Handwritten Letters (and Thank You Notes)

Handwritten Letters (and Thank You Notes)


15 September 2020


By David Allen, Development for Conservation


First of all this week, let’s all take a moment to consider the members of our land trust community who are suffering due to the fires in the west. I have received several heartbreaking emails and messages from those in California, Oregon, and Washington whose lives have essentially stopped. Whole communities wiped out. Friends and neighbors displaced. And some of the most beautiful and iconic wild areas consumed and laid waste.

As if COVID wasn’t hard enough.

These are great people and great land trusts. They are resourceful and resilient. They will reset their sails with the changing winds and navigate through this crisis. But in the meantime, my heart goes out to them, as I’m sure does yours.


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On a lighter note…..


When was the last time you received a handwritten letter? How did it make you feel? Was there ever any doubt that you would open the envelope or read the letter? As a society, we’ve gotten away from handwritten letters almost entirely. Penmanship is no longer even taught in school. Consider me among those who feel like that’s not such a great thing.

So here’s a fundraising challenge/opportunity: This year write your fundraising letters to your most important donors longhand. Actually – make this a board activity with each board member writing 3-5 letters.


I’ll pause here to let you stop laughing.


Seriously, if you started right now, how many letters do you think you could get written this fall? Ten? Twenty? Ten each week?

Say you write three/week and your board members each write three more total. That’s what, 60-70 letters you could get written by hand? Say each one asked for $250 or more. You get the idea – it’s well worth the investment of time and first-class postage.


There are serious advantages to writing letters by hand.

Handwritten letters get opened and read: It’s flattering that someone took the time to write. Handwritten letters communicate the importance and regard with which you hold the relationship. And when you’re asking them to make a special year-end gift, flattery doesn’t hurt.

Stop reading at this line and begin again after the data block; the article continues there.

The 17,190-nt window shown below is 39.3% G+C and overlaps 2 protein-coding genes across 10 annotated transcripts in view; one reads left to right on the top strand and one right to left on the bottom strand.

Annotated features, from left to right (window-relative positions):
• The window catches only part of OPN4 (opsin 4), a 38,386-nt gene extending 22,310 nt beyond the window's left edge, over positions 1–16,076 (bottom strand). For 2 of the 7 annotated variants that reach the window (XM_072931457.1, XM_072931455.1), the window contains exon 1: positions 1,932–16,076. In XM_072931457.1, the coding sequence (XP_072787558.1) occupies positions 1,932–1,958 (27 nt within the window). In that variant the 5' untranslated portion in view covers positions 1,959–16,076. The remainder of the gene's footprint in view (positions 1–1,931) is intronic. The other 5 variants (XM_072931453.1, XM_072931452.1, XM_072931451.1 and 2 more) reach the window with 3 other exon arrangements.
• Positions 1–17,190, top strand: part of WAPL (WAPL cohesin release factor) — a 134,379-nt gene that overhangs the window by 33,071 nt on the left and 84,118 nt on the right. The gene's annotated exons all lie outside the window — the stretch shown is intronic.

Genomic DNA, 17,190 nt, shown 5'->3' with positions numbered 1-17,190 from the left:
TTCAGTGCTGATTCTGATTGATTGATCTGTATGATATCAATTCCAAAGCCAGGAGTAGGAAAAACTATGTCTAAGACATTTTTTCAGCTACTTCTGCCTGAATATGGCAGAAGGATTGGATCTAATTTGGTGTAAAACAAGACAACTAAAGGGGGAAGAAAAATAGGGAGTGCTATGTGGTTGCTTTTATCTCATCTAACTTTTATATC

Degree of personalization: Because each letter takes 15-20 minutes to write longhand, and you’re thinking about the recipient the whole time, you are far more likely to make subtle adjustments to language and sentence structure than you would be if you were typing the letter, or simply changing the salutation and calling it good. You are far more likely to be writing TO THE DONOR. And it’s like smiling into the telephone – the person on the other end can tell.

People read the whole letter – from start to finish: As you can imagine, many studies have tested how people read direct mail letters. They read the first couple of sentences. They skip to the signature and read the PS note while they’re there. They read captions on the photos. They skip around to the sections that are called out with different colored ink or underlining. Not so with handwritten letters. They read from the beginning to the end, allowing you to communicate the reasons to give and the stories of the difference they made in a manner that you control.


“But I have terrible handwriting!”

So what? So does everyone. And look, you don’t have to use your worst handwriting. Take the time to make it legible. (A couple of crossed out words won’t hurt you either.)


One year, I was working with a group who was launching a $1,000 giving club. We handed out letterhead, second sheets, and a sample letter to 18 board members at a board meeting. Each board member wrote at least 3 letters in the hour we gave them. Some did a few more. Another 80 letters were written by the ED. The donor group we had selected had collectively given about $30,000 the year before. That year they collectively gave more than $90,000.

Was it just the handwritten letters? No, probably not. We were asking for a specific amount of money and providing a strong incentive to give at that level. The letters didn’t hurt though.


And why stop there? Write your thank you notes to these same people by hand as well!


What are you trying this year to raise more money from your donors?


Stay safe and stay well,




PS: Seriously – you can stop laughing now.


Photo by Nature’s Beauty courtesy Stocksnap.io



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  • Bruce Geiss
    Posted at 15:18h, 15 September

    David, this suggestion is right on point! Meaningful gifts come from donors with whom we have close relationships. I can throw out all my junk mail in 30 seconds. I always read the “real” mail. And I always appreciate the sense that I was important enough for someone to take the time to “write” me. Not laughing… but smiling.

  • Carol Abrahamzon
    Posted at 08:09h, 15 September

    Still laughing but seriously thinking about it!

    • David Allen
      Posted at 08:50h, 15 September

      Laughing is good, and a sense of humor is an important component of resiliency.

      Keep laughing.